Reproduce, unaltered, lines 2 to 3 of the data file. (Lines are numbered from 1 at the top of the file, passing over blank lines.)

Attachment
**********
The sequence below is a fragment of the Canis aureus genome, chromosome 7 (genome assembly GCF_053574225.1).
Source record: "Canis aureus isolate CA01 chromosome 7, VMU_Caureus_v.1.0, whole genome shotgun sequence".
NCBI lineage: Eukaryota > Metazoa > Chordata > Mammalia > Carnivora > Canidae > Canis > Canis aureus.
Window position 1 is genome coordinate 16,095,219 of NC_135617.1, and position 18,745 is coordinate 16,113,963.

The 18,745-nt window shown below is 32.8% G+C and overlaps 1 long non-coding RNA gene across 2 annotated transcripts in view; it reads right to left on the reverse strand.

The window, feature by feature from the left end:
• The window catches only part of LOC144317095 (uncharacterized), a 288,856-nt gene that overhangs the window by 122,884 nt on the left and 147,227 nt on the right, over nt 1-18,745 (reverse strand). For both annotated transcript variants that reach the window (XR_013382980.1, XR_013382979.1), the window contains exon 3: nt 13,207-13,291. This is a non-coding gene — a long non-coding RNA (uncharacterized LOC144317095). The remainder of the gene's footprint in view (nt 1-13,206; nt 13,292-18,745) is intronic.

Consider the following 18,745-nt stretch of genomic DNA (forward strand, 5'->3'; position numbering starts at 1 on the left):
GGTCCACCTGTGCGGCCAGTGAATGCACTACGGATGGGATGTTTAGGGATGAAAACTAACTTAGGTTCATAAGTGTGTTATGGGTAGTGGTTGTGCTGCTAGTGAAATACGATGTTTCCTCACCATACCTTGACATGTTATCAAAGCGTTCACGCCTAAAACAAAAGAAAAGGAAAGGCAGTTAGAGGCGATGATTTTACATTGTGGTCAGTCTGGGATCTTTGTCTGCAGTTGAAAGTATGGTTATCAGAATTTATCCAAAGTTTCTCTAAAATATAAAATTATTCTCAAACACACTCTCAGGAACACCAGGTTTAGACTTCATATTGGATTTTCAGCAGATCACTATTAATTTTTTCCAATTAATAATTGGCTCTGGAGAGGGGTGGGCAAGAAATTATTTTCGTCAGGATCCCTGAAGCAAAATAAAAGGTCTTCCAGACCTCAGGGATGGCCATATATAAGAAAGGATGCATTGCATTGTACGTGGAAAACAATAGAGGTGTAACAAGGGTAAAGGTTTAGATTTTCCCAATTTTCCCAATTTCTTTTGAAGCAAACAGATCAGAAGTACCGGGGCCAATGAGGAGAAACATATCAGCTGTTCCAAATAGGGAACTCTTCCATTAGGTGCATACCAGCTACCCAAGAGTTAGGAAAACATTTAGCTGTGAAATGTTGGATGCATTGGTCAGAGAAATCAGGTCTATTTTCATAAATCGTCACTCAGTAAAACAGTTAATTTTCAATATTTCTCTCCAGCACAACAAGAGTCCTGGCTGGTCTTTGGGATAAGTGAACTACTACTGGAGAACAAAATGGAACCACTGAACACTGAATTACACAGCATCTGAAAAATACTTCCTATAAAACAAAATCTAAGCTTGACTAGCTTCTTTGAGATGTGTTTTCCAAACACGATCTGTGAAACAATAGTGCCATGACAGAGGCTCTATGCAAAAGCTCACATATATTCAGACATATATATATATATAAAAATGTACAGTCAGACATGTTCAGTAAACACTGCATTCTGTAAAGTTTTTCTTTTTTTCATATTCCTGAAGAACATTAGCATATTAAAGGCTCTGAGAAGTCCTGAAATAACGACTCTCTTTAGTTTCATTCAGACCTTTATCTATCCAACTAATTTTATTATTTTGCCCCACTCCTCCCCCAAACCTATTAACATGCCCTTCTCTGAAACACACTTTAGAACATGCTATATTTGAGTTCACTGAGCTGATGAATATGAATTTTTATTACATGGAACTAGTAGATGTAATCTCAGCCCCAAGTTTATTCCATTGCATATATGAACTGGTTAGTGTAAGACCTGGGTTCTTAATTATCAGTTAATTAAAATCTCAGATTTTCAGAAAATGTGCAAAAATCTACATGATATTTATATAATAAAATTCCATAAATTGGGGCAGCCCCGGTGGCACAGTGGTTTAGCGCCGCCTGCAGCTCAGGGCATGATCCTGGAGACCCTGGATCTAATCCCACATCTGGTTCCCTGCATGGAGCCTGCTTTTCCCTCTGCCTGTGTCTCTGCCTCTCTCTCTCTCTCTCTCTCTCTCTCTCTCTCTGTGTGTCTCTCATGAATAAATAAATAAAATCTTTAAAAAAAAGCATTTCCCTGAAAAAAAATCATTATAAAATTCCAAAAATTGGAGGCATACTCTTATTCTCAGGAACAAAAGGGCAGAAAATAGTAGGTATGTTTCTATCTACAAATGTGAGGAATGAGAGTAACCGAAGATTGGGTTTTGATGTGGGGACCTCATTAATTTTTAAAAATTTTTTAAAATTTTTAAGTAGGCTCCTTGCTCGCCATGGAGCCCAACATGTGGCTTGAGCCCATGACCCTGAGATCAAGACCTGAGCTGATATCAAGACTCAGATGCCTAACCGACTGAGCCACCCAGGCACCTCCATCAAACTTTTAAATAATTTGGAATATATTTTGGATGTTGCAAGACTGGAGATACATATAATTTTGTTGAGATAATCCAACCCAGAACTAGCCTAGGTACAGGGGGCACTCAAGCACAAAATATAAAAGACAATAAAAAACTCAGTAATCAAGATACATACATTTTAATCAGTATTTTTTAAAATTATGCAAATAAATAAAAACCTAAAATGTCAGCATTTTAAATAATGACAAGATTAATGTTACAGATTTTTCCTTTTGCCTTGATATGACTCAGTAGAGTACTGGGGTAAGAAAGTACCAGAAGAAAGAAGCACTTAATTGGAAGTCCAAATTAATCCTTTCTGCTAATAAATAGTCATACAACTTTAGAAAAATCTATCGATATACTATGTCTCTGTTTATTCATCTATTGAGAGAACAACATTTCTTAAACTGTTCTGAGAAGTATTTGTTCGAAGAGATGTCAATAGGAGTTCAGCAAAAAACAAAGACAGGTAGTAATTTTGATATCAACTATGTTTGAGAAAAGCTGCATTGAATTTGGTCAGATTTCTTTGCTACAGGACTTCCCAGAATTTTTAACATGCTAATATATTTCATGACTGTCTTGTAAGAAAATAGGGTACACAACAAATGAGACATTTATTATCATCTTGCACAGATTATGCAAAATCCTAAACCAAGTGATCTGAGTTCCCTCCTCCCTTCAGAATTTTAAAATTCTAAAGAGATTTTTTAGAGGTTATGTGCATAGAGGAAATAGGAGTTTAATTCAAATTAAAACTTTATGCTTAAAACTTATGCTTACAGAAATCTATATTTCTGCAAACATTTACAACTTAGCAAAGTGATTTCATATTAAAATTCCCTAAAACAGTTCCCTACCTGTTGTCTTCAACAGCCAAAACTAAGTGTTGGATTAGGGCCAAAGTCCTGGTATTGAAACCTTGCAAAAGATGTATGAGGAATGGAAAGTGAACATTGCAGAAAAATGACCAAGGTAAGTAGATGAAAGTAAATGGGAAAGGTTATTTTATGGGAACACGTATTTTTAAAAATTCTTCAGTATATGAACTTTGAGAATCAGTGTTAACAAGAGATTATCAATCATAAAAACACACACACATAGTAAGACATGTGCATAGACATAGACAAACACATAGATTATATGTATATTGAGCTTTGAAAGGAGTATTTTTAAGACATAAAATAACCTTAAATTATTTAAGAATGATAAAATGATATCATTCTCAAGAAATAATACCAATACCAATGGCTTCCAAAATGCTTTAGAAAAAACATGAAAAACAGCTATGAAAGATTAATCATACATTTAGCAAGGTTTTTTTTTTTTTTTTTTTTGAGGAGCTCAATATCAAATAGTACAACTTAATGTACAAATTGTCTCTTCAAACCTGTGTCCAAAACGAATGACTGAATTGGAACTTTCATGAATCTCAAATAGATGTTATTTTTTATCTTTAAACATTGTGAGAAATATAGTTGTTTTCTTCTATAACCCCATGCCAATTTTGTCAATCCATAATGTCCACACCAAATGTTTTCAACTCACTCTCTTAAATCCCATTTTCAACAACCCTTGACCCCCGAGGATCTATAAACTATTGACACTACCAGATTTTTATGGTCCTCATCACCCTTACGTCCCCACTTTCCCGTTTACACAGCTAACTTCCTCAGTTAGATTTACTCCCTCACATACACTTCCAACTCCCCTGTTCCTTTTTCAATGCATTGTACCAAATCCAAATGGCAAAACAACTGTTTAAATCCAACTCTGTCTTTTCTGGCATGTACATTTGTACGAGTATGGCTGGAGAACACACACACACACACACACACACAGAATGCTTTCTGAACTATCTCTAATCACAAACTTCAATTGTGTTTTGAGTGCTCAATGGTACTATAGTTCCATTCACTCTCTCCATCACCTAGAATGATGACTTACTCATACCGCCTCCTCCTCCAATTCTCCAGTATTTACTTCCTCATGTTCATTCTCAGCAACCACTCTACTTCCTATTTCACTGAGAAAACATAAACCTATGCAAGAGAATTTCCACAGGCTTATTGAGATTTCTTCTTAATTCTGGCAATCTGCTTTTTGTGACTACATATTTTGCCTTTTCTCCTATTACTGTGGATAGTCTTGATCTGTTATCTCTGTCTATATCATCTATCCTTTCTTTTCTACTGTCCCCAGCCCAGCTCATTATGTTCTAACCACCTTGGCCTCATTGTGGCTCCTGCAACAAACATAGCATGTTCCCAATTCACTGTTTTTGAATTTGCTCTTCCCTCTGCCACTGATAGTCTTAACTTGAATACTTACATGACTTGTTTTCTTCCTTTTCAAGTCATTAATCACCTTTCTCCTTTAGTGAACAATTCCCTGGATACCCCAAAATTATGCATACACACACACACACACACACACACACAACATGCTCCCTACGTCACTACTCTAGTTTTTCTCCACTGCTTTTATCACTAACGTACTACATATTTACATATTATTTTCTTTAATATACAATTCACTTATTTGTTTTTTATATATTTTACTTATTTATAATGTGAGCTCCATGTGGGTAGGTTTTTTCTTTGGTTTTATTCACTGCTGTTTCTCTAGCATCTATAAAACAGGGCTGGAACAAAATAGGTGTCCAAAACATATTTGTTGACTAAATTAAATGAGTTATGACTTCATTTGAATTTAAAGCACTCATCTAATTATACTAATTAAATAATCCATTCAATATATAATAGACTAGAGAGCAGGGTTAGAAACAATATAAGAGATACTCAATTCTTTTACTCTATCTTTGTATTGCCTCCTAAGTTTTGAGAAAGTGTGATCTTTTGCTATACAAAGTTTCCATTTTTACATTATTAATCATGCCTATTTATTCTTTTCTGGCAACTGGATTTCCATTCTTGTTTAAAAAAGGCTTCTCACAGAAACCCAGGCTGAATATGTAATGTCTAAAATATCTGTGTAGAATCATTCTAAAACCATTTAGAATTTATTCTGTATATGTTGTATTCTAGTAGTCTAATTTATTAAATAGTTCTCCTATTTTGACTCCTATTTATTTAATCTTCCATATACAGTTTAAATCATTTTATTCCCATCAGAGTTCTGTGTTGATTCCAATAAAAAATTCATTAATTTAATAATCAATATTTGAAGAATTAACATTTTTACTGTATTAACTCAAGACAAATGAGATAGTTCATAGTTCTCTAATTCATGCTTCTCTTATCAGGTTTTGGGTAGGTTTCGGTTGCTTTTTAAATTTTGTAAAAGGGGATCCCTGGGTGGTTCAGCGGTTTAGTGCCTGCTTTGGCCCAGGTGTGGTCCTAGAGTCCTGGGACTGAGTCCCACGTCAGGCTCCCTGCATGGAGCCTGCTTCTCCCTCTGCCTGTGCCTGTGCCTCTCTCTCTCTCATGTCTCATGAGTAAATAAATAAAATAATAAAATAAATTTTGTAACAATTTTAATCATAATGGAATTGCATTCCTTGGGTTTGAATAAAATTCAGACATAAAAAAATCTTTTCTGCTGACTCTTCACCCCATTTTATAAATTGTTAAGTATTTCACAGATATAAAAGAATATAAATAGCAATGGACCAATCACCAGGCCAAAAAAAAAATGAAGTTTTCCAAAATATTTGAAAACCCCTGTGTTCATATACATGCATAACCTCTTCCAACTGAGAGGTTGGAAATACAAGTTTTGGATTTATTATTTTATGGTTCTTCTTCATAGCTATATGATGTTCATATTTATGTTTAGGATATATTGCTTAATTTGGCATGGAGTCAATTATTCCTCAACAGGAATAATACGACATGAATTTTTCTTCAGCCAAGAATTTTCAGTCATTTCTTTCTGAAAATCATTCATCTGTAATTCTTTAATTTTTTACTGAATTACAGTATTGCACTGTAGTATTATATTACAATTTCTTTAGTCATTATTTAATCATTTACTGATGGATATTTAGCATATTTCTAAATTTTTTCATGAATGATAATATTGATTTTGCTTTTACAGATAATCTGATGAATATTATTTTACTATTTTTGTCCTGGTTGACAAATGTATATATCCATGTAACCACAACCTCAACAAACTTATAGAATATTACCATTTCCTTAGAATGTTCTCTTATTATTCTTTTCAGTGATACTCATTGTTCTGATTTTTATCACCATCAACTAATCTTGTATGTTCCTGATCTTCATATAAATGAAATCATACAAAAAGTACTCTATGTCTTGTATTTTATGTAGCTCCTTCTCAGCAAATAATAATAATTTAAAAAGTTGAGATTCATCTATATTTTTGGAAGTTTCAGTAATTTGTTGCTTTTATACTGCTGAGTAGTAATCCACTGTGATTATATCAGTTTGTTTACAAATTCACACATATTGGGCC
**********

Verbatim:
Source record: "Canis aureus isolate CA01 chromosome 7, VMU_Caureus_v.1.0, whole genome shotgun sequence".
NCBI lineage: Eukaryota > Metazoa > Chordata > Mammalia > Carnivora > Canidae > Canis > Canis aureus.